Its the challenge which every entrepreneur faces – a product is ready for the marketplace, awaiting the first customer. Until the first customer signs up, the product is merely a research project, an interesting idea. The first (paying) customer lends legitimacy to the entire effort. It also gives the entrepreneur the much-needed boost that if there’s one out there willing to pay there will be others. Finding the all-elusive first customer is always a big challenge.
We are in exactly the same situation with our Thin Client-Thick Server project. We have got a few trials ongoing, but no paying customer yet. Maybe I was overly optimistic that by September-end we’d have had our Customer No. 1. It still looks to be some distance away. I’ve been through this many times before. It is never an easy feeling. One has to battle all kinds of self-doubts. This is the time when has to keep faith in the vision – because everyone else in the organisation is watching.
I know we have a winner on our hands with TC-TS (have christened it Emergic Freedom: Thin Client Desktop-Thick Server OS). But we need to position it right and take it to the right customers. We are struggling a little here. But I am hoping to set that right soon. Initial feedback from those who have seen it has been positive, but we haven’t yet made the conversion. I am getting the brochures ready, so we ourselves are clear on the product.
This is the fun part of being an Entrepreneur. One has chosen the road out of choice with all its ups and downs. Each day brings greater hope, greater optimism. There is a confidence we are headed in the right direction. It is a long road ahead. I am prepared. Disruptive Innovations and Revolutions aren’t for the faint-hearted. And for me, Emergic is even bigger – it is about taking computing to the other 90%. One does not get such opportunities every day.
From News.com: “The Proxim product can achieve long distances because the company boosted the power inside its access points–the radios that create the network. It also added additional antennas to the access points so signals could be beamed directly to a home, rather than creating a cloud of access. Proxim’s product, priced from about $2,000 to $6,000, will include all the equipment necessary to become a small-scale network provider. The price differs depending on the quality of equipment and add-ons that a buyer may want. Each kit can serve about 250 customers.”
What began as technology for a Wireless LAN is on its way to bridging the last mile(s). The 3G cellcos better watch out.
John Robb writes about what is needed to spur PC sales (ref: this NYT article – my comments):
In my view, the personal computer is all about personal leverage (as is most technology: my car, microwave oven, telephone, etc.). If you want to keep the cycle alive, increase the leverage. What is the biggest opportunity available for increasing personal leverage? Suck the Web down to the PC. Reinvent it on the PC.
I want the entire value of the best of the Web on my PC (Watson). I want to be able to publish a complex website (Radio). I want to add rich content (video and audio files) via my personal website and distribute it in a way that doesn’t break my piggy bank (P2P multi-cast). I want to recombined data available via the Web in new ways that make it more meaningful to me. Reinvent the Web and it will drive PC sales.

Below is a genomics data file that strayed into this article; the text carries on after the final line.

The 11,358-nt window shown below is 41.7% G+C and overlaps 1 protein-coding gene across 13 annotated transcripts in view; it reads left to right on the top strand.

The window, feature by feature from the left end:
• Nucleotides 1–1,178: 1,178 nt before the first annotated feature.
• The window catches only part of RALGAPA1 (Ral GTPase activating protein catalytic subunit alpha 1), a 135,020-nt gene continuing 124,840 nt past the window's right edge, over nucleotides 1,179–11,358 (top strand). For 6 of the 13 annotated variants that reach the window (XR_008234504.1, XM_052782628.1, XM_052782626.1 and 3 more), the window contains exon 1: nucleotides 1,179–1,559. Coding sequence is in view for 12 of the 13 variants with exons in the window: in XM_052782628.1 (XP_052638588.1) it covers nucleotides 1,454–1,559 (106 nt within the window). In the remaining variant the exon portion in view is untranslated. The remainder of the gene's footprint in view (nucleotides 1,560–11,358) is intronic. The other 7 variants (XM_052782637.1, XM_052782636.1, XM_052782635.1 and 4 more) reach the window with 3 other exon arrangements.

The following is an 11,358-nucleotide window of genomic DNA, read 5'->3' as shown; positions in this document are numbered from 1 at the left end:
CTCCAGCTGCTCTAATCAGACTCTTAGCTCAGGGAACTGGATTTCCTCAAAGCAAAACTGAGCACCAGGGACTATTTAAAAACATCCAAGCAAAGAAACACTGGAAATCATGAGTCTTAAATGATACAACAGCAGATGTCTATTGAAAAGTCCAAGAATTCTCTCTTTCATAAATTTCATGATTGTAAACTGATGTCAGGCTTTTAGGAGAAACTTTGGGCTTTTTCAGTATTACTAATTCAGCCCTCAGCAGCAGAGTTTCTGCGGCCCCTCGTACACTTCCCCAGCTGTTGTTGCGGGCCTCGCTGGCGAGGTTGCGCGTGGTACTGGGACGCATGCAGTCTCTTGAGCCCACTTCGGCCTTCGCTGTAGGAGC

An interesting comment on what John has to say comes from Seth Russell: “Indeed ! That way one browses and sees the web according to and within one’s own context. This doesn’t mean that each PC needs the power of a Google on the desktop, just that each PC cotains the ability to remember the context of of the PC’s owner. See also CoherentExperience mentograph. The node labeled `Your Memory’ is what is lacking in a PC at the moment and is the reason that human’s experience of the semantic web is not quite working yet.”
For emerging markets, this implies bringing the web down to the LAN server (because the desktop may actually be a Thin Client). Bandwidth is a huge problem. But one can be creative by using RSS streams and replication. Yes, at some time bandwidth will improve, but the LAN-WAN disconnect in emerging markets is massive. In India, for example, most WAN connections to the Internet are 64-128 Kbps – for entire organisations. This is why locally generated content becomes content and that is where k-logs can come in.
The next PC innovation which can make a big difference is Google News or Samachar. Take RSS feeds, add a Scratchpad as a universal writing tool and an Events Horizon as a unified reading tool and lace with application links. One screen to show them all.
From the WSJ comes an analysis of some of the past predictions (along with some new ones) made by technology’s big thinkers. Here’s what one can expect in the future:
Nicholas Negroponte: Grass-roots wireless services could in some ways overtake traditional telecom operators.
Lester Thurow: Biotechnology advances will radically transform our world and our bodies.
Glover Ferguson: “Insight” is the next key to competitive advantage. [Mr. Ferguson says services will become commodities, too. Insight is essentially a breakthrough analysis of a situation you keep secret and use to beat rivals. So, a bank might see a baby crib purchase on a customer’s credit-card bill and know from previous analysis the majority of people buying cribs are having their first babies. There’s a predictable progression of needs and purchases, including a bigger home, life insurance and so on. The bank can exploit that knowledge to cater to the customer. But it needs to keep the insight to itself.]
Alan Nugent: Web services will come of age.
Peter Cochrane: Customers will take over local telecommunications.
Michael Earl: The Internet will ultimately be more about information than transactions.
Look, ma, no electricity needed! This is exactly what is happening in Laos. Writes the Economist: “The Jhai Foundation devised a machine that has no moving, and few delicate, parts. Instead of a hard disk, the Jhai PC relies on flash-memory chips to store its data. Its screen is a liquid-crystal display, rather than an energy-guzzling glass cathode-ray tubean exception to the rule that the components used are old-fashioned, and therefore cheap. (No Pentiums, for example, just a 486-type processor.) Lee Thorn, the head of the Jhai Foundation, an American-Lao organisation, estimates that, built in quantity, each Jhai PC would cost around $400. Furthermore, because of its simplicity, a Jhai PC can be powered by a car battery charged with bicycle cranksthus removing the need for a connection to the grid. Wireless Internet cards connect each Jhai PC to a solar-powered hilltop relay station which then passes the signals on to a computer in town that is connected to both the Lao phone system (for local calls) and to the Internet.”